The Nuclear Free Local Authorities (NFLA) of the UK and Ireland has called for renewable technologies to be used to produce ‘real green energy’ on land formerly occupied by now decommissioned nuclear power plants.
The NFLA was pleased to see the Nuclear Decommissioning Authority (NDA), the agency charged with making safe and clearing closed civil nuclear plants, committing itself in its latest draft Business Plan to being a ‘net (carbon) zero’ business, but disheartened by the lack of detail.
In its response to the consultation on the plan concluded today by the NDA, the NFLA hopes that ‘active consideration can be given to generating onsite power and heat to support decommissioning operations using renewable technologies.’
Councillor David Blackburn, Chair of the NFLA Steering Committee, said:
“We are surprised that the NDA has not picked up on the obvious. The land formerly occupied by nuclear power plants, whilst not being so attractive for residential, leisure or office developments, has great potential to be the location for solar farms, wind turbines and ‘green’ hydrogen. Or, where these plants are located by the sea, even to support offshore generation through being a support base for wind farms and tidal schemes. By their nature, nuclear plants are also linked to the electricity grid. Why not use their geographical situation and infrastructure for ‘real green’ energy generation?”
In its draft Business Plan, the NDA has indicated that the following land on each of these redundant power plant sites has now been ‘de-designated’ from nuclear use: Berkeley – 11 hectares; Harwell – 23 hectares; Oldbury – 32 hectares; Winfrith – 10 hectares; and Capenhurst – 17 hectares, but over the next decade all of the UK’s remaining outdated Advanced Gas Cooled reactors will be closed and decommissioning will begin, a process that will take over 100 years.
Councillor Blackburn added:
“Clearly NDA operatives will be on-site for a long-time so an investment in micro-generation schemes, such as roof-mounted solar, a solar farm or wind turbines, would pay for itself many fold. Not only would the NDA reap the dividend of generating renewable power to support decommissioning operations, but it would also reduce the agency’s carbon footprint. And as 1,043 hectares is expected to be eventually freed up, there is no reason that the agency could not become a net exporter of renewable energy to the National Grid.”
In its response, the NFLA references a community-owned renewable energy provider which has a 915 KW solar farm on a 1.6 hectare site, and points out that the Oldbury ‘de-designated land’ is 32 hectares, enough to theoretically host twenty such schemes.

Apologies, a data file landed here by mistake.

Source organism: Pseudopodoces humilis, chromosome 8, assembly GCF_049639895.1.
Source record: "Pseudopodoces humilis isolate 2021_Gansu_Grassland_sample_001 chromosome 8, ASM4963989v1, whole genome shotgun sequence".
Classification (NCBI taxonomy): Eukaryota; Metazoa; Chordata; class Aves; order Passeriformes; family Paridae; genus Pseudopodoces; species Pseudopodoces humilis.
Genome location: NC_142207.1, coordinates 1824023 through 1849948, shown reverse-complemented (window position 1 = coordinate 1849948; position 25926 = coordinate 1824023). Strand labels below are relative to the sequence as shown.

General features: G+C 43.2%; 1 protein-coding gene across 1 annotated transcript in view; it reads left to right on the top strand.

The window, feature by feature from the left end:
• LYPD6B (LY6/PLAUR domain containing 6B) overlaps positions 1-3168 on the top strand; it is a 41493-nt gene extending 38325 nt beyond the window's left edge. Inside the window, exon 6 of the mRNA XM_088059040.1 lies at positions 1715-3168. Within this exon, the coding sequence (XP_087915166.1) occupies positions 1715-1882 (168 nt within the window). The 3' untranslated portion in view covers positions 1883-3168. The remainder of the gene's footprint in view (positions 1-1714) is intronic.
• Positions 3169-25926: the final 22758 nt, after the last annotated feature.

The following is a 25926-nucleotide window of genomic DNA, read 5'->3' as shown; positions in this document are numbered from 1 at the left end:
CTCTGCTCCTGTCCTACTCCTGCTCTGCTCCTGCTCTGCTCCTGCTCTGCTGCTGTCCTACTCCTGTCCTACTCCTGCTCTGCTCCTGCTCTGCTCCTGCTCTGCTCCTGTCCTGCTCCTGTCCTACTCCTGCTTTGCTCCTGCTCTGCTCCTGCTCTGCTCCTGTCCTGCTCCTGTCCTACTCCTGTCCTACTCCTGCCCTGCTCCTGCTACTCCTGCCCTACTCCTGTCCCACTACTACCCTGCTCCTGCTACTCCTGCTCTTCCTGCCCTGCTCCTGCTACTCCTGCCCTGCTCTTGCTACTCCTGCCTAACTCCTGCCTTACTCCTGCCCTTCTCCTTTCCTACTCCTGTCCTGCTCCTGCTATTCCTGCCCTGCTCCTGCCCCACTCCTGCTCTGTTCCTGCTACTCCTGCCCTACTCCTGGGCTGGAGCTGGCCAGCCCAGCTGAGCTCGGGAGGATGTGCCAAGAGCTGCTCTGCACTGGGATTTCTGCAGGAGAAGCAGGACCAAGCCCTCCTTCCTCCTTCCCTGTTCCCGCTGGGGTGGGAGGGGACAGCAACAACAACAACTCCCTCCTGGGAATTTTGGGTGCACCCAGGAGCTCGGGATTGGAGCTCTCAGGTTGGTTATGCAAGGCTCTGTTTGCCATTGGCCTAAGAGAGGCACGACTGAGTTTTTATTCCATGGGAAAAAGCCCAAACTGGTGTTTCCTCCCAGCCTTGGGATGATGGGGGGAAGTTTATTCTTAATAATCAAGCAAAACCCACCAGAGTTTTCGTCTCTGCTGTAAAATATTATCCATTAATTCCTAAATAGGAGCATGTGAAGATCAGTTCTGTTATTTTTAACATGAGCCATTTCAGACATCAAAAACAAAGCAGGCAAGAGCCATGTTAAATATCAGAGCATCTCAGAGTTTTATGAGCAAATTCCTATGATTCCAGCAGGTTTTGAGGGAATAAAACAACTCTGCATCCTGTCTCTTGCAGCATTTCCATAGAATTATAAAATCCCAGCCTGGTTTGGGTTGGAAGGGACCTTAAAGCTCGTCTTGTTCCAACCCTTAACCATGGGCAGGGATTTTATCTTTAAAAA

For more information please contact: Richard Outram, Secretary, NFLA email Richard.email@example.com / mobile 07583 097793
Notes to Editors
The NDA draft Business Plan and the link to the consultation can be found at:
The NFLA response to the NDA’s consultation on the draft business plan in relation to Sustainability reads:
‘Page 29 – Sustainability
As an organisation committed to the advancement of renewable energy technologies, the NFLA welcomes the NDA’s commitment to ‘Working towards Net Zero’, but regrets that other than a vague reference to ‘introducing solar power’, this section contains no detail on plans to make it so (though on page 37 the plan has a welcome reference to hydro-electric power generation at Maentwrog).
Specifically we would hope that active consideration can be given to generating onsite power and heat to support decommissioning operations using renewable technologies. Roof-mounted solar systems are now successfully employed upon many public buildings and both these and wind turbines are also widely deployed in the farming sector, many of them also in isolated communities. Given the longevity of decommissioning operations, investment in such technologies should be repaid many fold.
On the following pages reference is made to specific parcels of land so far ‘dedesignated’ from nuclear licensing:
- Page 39 – Berkeley – 11 hectares
- Page 43 – Harwell – 23 hectares
- Page 46 – Oldbury – 32 hectares
- Page 49 – Winfrith – 10 hectares
- Page 59 – Capenhurst – 17 hectares
These figures will only get bigger. Indeed as identified on Page 18 this will ultimately rise to 1,043 hectares.
In the case of Harwell, reference is made to returning land to the Harwell Campus, but otherwise there is no explanation about what this land will be used for.
If the NDA is indeed committed to ‘zero carbon’ and sustainability in its operations, it would be valuable for the final draft of the business plan to indicate clearly if there are plans to generate renewable energy, coupled perhaps with battery storage, from any of these parcels of land, and when.
By way of an illustrative example, the renewable energy community co-operative Low Carbon Gordano is located approximately 20 miles South West of the Oldbury site in and around Portishead. At Ham Lane, the co-operative operates a 915 KW solar farm located on a 1.6 hectare site. Oldbury, we would speculate, will enjoy pretty much the same solar exposure as Ham Lane and could, theoretically, on its ‘dedesignated’ land currently accommodate 20 such facilities! If this were to generate more than enough electricity for onsite use, the surplus electricity could be exported as a renevue raiser, sold for profit to the National Grid.’